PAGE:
HONOLULU (Reuters) - A volcano on Hawaii's largest island is spilling lava into the ocean, creating a rare and spectacular fusion of steam and waves that officials said on Tuesday could attract thrill-seeking visitors if it continues.
Lava from a vent in Kilauea Volcano on the Big Island of Hawaii began flowing into the ocean 7 miles away on Saturday. The volcano has been erupting continuously from its Pu'u O'o vent since 1983.
The flow was the first from the volcano to reach the ocean since December, said Janet Babb, spokeswoman for the U.S. Geological Survey's Hawaiian Volcano Observatory.
Even as Hawaii tourism officials awaited an increase in visitors drawn by the explosive natural show, officials warned of potentially deadly risks and urged visitors to stay a safe distance away and respect barriers placed around the lava flow.
"Ocean entries can be quite beautiful but also quite dangerous," Babb said.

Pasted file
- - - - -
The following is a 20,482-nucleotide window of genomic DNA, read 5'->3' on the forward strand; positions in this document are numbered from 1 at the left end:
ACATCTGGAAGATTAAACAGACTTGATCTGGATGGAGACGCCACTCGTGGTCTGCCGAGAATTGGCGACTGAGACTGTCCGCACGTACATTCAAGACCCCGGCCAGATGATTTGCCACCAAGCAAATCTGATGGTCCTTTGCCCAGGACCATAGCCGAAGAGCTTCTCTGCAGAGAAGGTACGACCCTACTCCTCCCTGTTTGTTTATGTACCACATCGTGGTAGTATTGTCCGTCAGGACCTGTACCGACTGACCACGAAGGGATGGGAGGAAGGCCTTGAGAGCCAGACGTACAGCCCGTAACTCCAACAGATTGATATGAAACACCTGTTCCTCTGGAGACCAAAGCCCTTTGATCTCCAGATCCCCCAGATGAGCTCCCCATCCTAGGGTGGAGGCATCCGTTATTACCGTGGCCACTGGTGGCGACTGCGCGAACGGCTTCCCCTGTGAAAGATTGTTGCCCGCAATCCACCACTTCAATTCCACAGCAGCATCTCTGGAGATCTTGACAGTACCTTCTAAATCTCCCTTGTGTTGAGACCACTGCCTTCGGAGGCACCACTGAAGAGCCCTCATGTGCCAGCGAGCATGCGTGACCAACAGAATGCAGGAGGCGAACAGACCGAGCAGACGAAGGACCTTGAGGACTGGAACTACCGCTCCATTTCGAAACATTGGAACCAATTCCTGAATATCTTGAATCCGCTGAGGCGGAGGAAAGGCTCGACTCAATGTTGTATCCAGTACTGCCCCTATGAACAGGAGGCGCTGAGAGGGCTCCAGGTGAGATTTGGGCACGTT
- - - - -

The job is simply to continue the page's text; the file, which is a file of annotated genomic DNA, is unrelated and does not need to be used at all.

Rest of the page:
When the lava reaches the ocean, it cools, darkens and hardens into a lava delta amid an outpouring of steam. The lava delta is newly created land that is unstable and can collapse without warning.
When it collapses, even visitors standing 100 yards (meters) away can be hurt because large chunks of lava and hot water are hurled their direction by the collapse, Babb said.
"The molten lava meeting the ocean creates steam which may look innocuous, but can be quite hazardous," she said. "It's acidic and contains tiny particles of volcanic glass. And waves crashing with the lava can send out scalding water."
It was not clear how long the lava would continue flowing into the ocean.
George Applegate, director of the Big Island Visitors Bureau, said he expected an increase in tourists due to the latest occurrence of the phenomenon. "We always do," Applegate said. "A lot of people want to see a live lava flow."
Tourism officials declined to estimate how many more visitors they might see on the Big Island because of the lava flow. Hawaii Volcanoes National Park, which encompasses Kilauea, welcomed more than 1.3 million visitors last year, according to park spokeswoman Jessica Ferracane.
Security workers were keeping people beyond the barriers during approved viewing hours, said Barry Periatt, plans and operations officer for Hawaii County's Civil Defense Agency.
No communities around the volcano are threatened by the lava flow, Periatt said. The nearest town is Kalapana Gardens, which is more than half a mile away. It suffered major damage from a 1986 volcano flow.